Jeff Minard

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Battery Build, Part 2

With the battery welded up; it’s time to install the wiring and BMS electronics.

BMS Safety

If you are being smart, you’ll build a battery with a BMS. A large part of the BMS’ job is to detect if the battery is unhealthy and cut-off power to devices pulling from it to prevent the battery from initiating a catastrophic thermal event (aka, fire).

The way most BMS’ handle this is through a series of mosfets that can be switched thus halting or allowing power through. The downside to this is that mosfets can only handle so much power, and they can get real toasty under high loads. As such, the more power they have to handle, the more of them and the larger they need to be. Some BMS’ can be larger than a well prepared deli sandwich!

I wanted to use this batteries full potential (5p P26A cells could, in theory, pump out 125A) but had a bit of a dilemma – no BMS that could handle such high loads would fit in this battery case. In fact, the BMS it comes with (which is great, mind) can only handle 35A and even it barely fits!

So, using a novel feature of the Spintend UBOX controller, I made the cutoff system external.

Wiring Diagram of BMS bypass
BMS Bypass; highly professional diagram

The controller has an “ignite” wire. Essentially, there is an exposed battery voltage wire on the controller, and when it is connected to the “ignite” wire, it turns the controller on. Typically used on those handlebar key+voltmeter setups.

My plan was to power a relay from the battery positive and bms negative (via a DCDC stepdown), and have that relay interrupt the ignite wire. In this fashion, if the BMS is off (switch position) or has made the choice to be off (temperature, low voltage cut off, parallel group failure, etc) then the dcdc goes dark, the relay does dark, the ignite wire is opened, and the controller turns off.

The largest downside to this setup is if the controller breaks in some fashion where it ignores the ignite wire going dark and continues to draw hard on the battery. For that scenario, I’ve incorporated a basic 100A resetable fuse into the system on the battery positive line.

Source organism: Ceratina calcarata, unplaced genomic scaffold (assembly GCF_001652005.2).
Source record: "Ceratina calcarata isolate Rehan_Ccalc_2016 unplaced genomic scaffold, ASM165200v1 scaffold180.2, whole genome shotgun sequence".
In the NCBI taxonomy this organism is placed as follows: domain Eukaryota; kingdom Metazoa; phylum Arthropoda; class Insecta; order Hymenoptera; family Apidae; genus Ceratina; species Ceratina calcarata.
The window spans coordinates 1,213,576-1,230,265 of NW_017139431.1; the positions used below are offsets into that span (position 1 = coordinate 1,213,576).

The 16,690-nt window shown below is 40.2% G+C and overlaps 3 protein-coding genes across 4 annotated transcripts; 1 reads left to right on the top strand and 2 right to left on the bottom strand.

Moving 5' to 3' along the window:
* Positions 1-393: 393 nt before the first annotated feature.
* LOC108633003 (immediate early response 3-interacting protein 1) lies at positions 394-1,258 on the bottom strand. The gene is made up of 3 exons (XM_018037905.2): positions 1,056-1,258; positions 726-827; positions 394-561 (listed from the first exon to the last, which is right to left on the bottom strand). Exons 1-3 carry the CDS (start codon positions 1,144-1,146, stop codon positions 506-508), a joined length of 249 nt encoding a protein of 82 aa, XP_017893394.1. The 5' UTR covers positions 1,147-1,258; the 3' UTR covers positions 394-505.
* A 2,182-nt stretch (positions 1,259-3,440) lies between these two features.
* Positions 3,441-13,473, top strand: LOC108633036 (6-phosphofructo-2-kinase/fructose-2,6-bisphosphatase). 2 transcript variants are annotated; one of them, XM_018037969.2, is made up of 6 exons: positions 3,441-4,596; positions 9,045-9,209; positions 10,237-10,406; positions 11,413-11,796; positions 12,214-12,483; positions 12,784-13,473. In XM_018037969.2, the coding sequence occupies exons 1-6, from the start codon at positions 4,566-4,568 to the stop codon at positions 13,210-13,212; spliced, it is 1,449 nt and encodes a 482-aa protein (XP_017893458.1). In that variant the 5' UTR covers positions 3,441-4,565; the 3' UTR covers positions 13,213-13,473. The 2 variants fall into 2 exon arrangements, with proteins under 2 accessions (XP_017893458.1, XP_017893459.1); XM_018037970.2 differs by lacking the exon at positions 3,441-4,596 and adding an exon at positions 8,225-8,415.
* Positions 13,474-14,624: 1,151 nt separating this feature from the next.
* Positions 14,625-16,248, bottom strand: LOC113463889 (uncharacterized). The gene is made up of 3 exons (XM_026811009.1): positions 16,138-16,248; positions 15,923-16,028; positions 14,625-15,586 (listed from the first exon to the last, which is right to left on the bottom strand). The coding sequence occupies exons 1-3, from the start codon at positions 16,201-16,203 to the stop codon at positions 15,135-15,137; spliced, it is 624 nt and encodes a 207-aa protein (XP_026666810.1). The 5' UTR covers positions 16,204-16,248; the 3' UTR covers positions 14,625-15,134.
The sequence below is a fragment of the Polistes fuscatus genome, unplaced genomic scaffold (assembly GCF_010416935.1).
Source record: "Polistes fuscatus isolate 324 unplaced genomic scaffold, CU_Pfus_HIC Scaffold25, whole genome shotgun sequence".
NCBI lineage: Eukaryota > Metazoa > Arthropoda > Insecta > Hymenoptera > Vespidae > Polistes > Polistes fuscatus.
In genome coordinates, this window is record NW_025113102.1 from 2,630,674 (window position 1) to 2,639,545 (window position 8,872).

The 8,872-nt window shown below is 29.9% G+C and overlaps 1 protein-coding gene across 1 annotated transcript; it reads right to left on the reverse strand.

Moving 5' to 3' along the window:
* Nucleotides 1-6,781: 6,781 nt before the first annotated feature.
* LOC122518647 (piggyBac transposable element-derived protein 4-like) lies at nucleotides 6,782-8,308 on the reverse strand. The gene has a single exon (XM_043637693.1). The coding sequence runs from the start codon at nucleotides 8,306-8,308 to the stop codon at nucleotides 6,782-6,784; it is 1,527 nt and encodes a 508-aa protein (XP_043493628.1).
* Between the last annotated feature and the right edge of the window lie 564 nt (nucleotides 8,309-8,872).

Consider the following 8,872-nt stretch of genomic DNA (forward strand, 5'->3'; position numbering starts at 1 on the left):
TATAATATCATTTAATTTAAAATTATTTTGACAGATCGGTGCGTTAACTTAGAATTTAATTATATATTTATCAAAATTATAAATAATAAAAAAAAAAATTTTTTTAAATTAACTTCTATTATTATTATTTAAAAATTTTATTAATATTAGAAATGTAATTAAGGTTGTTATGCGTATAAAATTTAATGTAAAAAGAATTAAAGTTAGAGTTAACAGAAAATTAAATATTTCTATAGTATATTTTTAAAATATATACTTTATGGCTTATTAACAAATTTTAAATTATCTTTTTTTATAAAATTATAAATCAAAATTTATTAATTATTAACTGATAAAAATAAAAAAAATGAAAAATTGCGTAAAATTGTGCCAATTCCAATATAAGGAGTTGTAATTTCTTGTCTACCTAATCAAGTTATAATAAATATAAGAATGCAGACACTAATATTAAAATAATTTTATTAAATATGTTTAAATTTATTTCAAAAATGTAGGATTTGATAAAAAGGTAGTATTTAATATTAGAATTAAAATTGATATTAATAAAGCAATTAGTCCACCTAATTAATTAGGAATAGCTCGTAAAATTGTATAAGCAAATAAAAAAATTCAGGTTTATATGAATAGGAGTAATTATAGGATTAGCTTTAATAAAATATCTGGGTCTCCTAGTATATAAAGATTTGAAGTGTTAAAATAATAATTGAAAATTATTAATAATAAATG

Ok, back to the build!

Five wires connected to battery terminals
FIVE wire output

What we’ve got above is the output terminal for the battery – two positive and two negative pins and the middle pin is the negative from the BMS (typically called “P-”). In this setup, the controller will directly connect to the battery and can draw as much as the pack can handle while the relay setup described above will handle power signaling.

BMS balance wire harness on pack

A simple step, but always important. is getting all the balance leads connected to each individual parallel group.

Pack completed and wrapped in Kapton

Ok, a lot of work got covered here, such as:

All the while being mindful of how wires are crossing and managing to keep it all stuffed into the space the case offers.

Battery pack all sealed
Looks pretty boring from here

This was a tight fit. I genuinely needed to use some clamps to help me assemble this case – mostly owing to the multiple, large gauge cables used internally. If you’re going to push 100A, you need the copper. Ultimately got it nice and buttoned up, though, so yay.

Bottom of battery with blue tape label
Highly professional label

And, of course, you need to put some kind of notice on the battery about it’s build characteristics. I like to include the layout (serial/parallel), amp hours, watt hours, max amp draw, cells used, and date built. For this build, I also added a little extra cautionary info about the BMS bypass.

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